David's theory of evolution;Two; Shapiro's theory extended (Evolution)

by David Turell @, Saturday, December 07, 2019, 22:12 (296 days ago) @ David Turell

Protozoa act like bacteria in the way they respond to stimuli. Note both are free-living and must be able to care for themselves for survival:


"Reproducing the results of a 100-year-old discredited study, a paper in Current Biology today (December 5) confirms that the pond-dwelling protozoa Stentor roeseli can make complex and predictable behavior modifications to escape harm.

“'What [the paper] shows is that a single cell can have several different possible responses and then choose among them in a defined order,” says cell geometrist Wallace Marshall of the University of California, San Francisco, who was not involved in the study. “Jennings had reported this more than a century ago but nobody really believed it, so showing this result again using modern methods is really exciting in my opinion,” he continues.


"[They] found that microscopic polystyrene beads “elicited reproducible avoidance behaviors”—indeed, all of the four behaviors that Jennings himself had noted. It’s not clear why the carmine didn’t work, but it’s possible the composition of the product may have changed since the early 1900s, the authors suggest.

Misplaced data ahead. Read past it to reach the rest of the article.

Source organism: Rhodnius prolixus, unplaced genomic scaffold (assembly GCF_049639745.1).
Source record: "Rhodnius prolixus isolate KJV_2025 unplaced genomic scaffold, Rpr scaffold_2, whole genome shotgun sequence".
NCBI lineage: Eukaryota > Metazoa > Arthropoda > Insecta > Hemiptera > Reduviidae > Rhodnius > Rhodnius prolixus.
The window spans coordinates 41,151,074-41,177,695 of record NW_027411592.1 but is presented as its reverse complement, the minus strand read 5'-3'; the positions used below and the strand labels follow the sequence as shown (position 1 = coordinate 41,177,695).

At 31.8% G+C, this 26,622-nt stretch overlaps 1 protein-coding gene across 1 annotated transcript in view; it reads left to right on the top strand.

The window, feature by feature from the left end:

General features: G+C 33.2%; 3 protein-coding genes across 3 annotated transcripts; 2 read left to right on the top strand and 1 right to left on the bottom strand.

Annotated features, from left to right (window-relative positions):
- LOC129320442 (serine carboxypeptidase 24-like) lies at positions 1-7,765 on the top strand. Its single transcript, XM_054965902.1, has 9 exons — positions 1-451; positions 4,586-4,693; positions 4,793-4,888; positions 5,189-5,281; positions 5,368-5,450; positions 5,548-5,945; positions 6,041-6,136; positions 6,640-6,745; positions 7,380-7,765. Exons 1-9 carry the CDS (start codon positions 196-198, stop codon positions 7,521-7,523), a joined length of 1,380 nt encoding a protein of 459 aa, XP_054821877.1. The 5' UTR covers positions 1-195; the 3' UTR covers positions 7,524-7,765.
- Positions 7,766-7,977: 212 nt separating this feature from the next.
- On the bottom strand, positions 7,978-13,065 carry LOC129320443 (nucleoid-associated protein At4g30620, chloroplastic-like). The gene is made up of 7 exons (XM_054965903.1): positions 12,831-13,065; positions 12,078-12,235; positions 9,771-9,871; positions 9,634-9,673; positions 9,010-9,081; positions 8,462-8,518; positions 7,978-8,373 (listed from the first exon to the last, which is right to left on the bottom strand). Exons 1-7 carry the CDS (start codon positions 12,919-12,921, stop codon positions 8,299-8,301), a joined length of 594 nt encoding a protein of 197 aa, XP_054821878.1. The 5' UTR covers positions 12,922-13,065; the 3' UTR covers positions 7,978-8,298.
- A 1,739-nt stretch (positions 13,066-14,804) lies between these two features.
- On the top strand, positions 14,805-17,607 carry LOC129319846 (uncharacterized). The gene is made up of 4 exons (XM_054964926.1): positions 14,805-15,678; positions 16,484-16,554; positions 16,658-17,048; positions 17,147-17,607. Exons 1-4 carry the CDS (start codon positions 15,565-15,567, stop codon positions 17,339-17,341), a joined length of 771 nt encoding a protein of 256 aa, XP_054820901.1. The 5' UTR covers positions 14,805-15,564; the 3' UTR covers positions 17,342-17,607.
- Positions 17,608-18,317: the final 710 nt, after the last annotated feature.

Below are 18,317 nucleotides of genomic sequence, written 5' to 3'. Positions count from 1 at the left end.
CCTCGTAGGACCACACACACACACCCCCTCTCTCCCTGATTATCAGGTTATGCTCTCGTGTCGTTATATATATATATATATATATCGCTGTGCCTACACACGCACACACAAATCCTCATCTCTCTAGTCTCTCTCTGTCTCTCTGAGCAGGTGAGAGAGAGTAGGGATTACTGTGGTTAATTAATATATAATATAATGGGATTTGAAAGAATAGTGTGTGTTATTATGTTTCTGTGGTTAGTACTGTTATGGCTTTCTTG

"Computational analysis of the assembled data revealed that, as Jennings had seen, the behaviors tended to occur in a hierarchical order. However, this hierarchy was only observed at the population level. In any individual organism, the reversal of cilia direction, bending, or contraction could occur in any order. In the cases where an organism detached, however, a contraction was always the immediately preceding behavior.

"Although its not yet clear how S. roeseli switches between behaviors, “now we’re pretty sure that [Jennings’s result] really is true. . . . It puts it into the realm where people could start to investigate it at a more mechanistic level,” says Marshall.

“'It’s fantastic that they were able to repeat [the findings],” says mechanical and biological engineer Sindy Tang of Stanford University who was not involved in the study. “It’s fascinating . . . that a single cell that is not a neuron has everything you need to make a decision.”

“'This paper nicely settles a debate between those [researchers] willing to accept that non-neuronal organisms are also capable of processing information and acting on that information, and those that stick to the idea that only neuronal organisms are capable of complex decision making,” Madeleine Beekman, an evolutionary ecologist at the University of Sydney who was not involved in the study,"

Comment: What is amazing these research folks don't seem to know Shapiro's work and are surprised by these behaviors that mimic his bacterial studies. Obviously I think all single-celled organisms are programmed for survival with automatic responses, just like bacteria.

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